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Cocreating unique value with customers

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Last Thursday I gave a presentation to a group of Imagineers on my interpretation of Prahalad's book Competing for the future.

Last Thursday I gave a presentation to a group of Imagineers on my interpretation of Prahalad's book Competing for the future.

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Cocreating unique value with customers Cocreating unique value with customers Presentation Transcript

  • The future of competition “Co-creating unique value with customers” Literature presentation by Marieke Schoenmaker
  • The future of competition is about co-creating unique value with customers
  • This book provide serious mental exercise on experience innovation for entrepreneurial types
    • By  Sunil Chhaya "Intellectual Pragmatist" (Detroit, MI, USA) - See all my reviews    The concepts presented in the book are deceptively easy to gloss over. I do not blame the reviewers at this site who did not 'get it'. This is not something one can expect to read and understand over a coast-to-coast flight like most of the popular business books one tends to find at the airport book stores. It is heavily intellectual content and for those who do 'get it', the payoffs can be huge, as have been documented by the real-life examples presented in the book. There are no quick fixes here and no 'if you have problem A, do X' type remedies, nor the 'company A did X and it worked for them' type anecdotal evidence. Real-life examples have been used to demonstrate the backbone of the theory. This is necessary because there is no evidence of the concept of co-creation present yet in the collective *consciousness* of the managers today (it does happen accidentally, though). Now you must be wondering how I can be so emphatic about stating my opinion. Well, I have had the fantastic opportunity to do some work on this subject during my MBA program through the B-school class offered by one of the authors at Ross Business School, as well as the opportunity of doing independent research on the subject matter of this book. I can assure the prospective reader that the material requires serious mental exercise , and the theory and frameworks are not easy to grasp or implement. The reason for this is that the implementation of the concepts being presented requires some serious inside-out redesign of the organization, processes, systems as well as value appropriation contracts. . However, for those interested in finding out about which direction to look to innovate, especially the entrepreneurial types, this is an excellent opportunity to learn something new and apply it to the extent your own organizational processes, systems and capabilities will allow, or create ground-up organizations, processes, systems and capabilities to take advantage of the opportunities to the fullest.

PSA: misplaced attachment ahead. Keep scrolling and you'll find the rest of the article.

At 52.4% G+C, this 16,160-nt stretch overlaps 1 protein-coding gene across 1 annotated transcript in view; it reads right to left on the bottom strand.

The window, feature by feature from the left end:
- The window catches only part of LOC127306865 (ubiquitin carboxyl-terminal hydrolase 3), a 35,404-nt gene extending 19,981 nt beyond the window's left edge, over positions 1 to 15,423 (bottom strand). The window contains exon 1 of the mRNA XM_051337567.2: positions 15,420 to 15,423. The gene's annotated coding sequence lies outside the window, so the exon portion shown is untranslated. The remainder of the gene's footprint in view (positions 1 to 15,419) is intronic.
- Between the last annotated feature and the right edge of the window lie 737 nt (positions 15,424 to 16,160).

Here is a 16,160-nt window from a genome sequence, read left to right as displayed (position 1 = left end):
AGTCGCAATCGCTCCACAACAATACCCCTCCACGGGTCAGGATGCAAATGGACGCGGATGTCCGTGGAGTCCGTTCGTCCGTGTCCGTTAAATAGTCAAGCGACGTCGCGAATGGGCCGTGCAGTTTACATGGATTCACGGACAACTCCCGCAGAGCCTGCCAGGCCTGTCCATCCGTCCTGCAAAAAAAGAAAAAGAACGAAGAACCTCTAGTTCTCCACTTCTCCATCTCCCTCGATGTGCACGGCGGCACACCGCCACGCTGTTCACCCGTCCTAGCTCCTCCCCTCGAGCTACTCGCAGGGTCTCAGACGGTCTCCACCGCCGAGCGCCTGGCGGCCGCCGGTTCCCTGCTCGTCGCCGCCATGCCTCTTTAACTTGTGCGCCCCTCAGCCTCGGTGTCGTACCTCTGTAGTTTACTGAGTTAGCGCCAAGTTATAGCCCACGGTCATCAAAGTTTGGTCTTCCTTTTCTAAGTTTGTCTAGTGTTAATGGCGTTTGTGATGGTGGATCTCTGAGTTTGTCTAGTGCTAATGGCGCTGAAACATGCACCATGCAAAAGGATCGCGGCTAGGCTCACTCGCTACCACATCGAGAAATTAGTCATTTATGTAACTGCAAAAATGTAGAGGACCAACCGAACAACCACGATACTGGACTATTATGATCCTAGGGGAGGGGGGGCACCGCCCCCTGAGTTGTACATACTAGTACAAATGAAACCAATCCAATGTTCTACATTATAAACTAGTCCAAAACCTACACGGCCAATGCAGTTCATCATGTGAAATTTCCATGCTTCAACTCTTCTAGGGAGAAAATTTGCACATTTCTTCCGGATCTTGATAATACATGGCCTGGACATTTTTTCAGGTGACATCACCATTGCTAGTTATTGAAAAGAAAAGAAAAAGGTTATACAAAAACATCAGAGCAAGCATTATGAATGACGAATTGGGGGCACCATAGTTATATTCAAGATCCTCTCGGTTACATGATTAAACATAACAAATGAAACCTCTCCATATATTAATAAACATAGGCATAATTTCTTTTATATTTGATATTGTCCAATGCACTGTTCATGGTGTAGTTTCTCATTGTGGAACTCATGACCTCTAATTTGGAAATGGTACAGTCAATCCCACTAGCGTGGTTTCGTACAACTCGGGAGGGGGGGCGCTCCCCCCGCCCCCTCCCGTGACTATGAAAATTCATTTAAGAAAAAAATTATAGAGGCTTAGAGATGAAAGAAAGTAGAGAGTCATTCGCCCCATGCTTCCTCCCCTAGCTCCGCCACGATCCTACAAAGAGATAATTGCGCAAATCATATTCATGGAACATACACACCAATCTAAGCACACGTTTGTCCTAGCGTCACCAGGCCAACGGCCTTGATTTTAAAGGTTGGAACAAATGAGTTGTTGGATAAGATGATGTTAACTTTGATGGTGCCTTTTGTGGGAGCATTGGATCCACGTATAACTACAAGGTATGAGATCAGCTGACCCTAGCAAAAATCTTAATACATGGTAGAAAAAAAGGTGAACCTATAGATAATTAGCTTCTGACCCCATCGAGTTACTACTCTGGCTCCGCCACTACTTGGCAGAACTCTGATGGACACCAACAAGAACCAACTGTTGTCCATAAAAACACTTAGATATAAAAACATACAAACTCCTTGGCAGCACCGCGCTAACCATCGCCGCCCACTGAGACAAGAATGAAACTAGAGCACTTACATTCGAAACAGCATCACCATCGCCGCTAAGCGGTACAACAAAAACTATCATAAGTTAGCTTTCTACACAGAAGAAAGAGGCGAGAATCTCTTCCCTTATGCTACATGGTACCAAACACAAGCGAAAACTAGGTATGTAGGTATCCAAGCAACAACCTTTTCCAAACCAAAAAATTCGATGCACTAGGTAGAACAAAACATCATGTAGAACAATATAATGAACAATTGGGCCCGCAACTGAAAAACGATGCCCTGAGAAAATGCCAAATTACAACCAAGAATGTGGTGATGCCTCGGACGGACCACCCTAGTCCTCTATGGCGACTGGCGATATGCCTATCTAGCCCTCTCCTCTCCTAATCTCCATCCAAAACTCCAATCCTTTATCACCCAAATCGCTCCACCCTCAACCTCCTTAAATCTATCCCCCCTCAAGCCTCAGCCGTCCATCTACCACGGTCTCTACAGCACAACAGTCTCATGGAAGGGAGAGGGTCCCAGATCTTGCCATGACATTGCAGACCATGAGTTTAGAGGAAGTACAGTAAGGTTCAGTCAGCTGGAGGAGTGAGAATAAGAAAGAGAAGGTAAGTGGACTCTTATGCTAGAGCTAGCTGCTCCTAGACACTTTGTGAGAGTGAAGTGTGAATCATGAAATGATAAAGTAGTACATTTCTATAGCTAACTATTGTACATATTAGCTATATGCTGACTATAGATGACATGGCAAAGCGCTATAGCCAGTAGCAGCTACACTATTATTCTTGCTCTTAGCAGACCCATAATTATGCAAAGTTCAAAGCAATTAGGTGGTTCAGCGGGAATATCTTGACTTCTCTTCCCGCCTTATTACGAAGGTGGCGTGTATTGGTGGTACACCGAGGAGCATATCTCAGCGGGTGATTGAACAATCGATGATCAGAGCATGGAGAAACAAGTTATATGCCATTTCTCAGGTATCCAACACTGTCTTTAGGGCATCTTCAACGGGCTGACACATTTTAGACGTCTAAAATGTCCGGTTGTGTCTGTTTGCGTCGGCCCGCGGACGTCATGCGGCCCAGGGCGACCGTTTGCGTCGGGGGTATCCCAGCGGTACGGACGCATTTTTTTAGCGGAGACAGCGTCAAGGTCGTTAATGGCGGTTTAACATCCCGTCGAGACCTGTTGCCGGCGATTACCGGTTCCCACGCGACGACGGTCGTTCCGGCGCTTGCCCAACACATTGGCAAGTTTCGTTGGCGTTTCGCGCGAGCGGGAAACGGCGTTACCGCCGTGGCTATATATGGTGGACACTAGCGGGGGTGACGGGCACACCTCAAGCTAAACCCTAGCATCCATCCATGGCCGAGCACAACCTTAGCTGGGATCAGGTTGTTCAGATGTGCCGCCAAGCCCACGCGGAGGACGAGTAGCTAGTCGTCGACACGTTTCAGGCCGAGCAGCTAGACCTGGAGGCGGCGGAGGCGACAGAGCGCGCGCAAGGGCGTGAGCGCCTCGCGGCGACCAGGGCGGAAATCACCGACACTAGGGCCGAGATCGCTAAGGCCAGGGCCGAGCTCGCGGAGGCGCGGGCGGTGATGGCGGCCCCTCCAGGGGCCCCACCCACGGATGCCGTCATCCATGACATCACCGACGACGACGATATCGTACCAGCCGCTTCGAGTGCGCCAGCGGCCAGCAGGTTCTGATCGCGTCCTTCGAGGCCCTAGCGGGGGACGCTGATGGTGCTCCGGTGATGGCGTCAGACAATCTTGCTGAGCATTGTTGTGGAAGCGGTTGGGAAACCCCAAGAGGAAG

• The context is changing from a consumer perspective …..
        • Information access
        • Global view
        • Networking
        • Experimentation
        • Activism
    Pag. 2-4 New Context
  • … .. from a economical perspective ….. New Context Differentiated Un-differentiated Relevant for Irrelevant for Market Added value Price fixing Customer needs Competitive position Commodities Products Services Experiences staging Co-creation experience transformation Customization Customization Customization Commoditization Commoditization Commoditization
  • … . from a technology perspective ….. New Context
  • … and from a management perspective
    • Traditiona l business thinking starts with the premise that the firm creates value .
    • Employees focus on the quality of the firm’s products and processes, potentially enhanced through internal disciplines, such as Six Sigma and Total Quality Management .
    • Innovation involves technology, products and processes.
    • Matching supply and demand has long been the bedrock of the value creation process.
    • The co-creation experience depends highly on individuals.